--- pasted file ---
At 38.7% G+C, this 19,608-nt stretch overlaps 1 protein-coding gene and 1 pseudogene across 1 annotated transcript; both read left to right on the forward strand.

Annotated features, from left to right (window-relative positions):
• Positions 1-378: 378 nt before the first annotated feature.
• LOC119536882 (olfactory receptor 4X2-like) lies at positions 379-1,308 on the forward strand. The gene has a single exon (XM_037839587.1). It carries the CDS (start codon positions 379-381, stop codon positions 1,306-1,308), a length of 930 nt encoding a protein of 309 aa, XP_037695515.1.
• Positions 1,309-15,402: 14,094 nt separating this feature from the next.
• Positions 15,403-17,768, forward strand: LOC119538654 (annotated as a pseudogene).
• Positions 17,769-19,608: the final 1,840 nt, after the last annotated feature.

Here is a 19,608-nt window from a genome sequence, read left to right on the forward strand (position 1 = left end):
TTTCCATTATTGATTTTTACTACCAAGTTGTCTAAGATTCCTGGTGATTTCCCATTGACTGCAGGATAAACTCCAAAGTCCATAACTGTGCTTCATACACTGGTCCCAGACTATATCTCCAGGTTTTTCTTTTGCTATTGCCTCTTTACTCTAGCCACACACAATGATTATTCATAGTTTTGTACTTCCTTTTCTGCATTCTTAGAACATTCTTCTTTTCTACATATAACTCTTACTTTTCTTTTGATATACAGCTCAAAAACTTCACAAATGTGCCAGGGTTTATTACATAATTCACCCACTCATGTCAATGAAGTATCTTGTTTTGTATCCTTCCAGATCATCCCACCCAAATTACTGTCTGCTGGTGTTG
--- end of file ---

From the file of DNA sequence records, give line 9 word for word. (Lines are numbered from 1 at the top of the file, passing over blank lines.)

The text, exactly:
TTTCCATTATTGATTTTTACTACCAAGTTGTCTAAGATTCCTGGTGATTTCCCATTGACTGCAGGATAAACTCCAAAGTCCATAACTGTGCTTCATACACTGGTCCCAGACTATATCTCCAGGTTTTTCTTTTGCTATTGCCTCTTTACTCTAGCCACACACAATGATTATTCATAGTTTTGTACTTCCTTTTCTGCATTCTTAGAACATTCTTCTTTTCTACATATAACTCTTACTTTTCTTTTGATATACAGCTCAAAAACTTCACAAATGTGCCAGGGTTTATTACATAATTCACCCACTCATGTCAATGAAGTATCTTGTTTTGTATCCTTCCAGATCATCCCACCCAAATTACTGTCTGCTGGTGTTG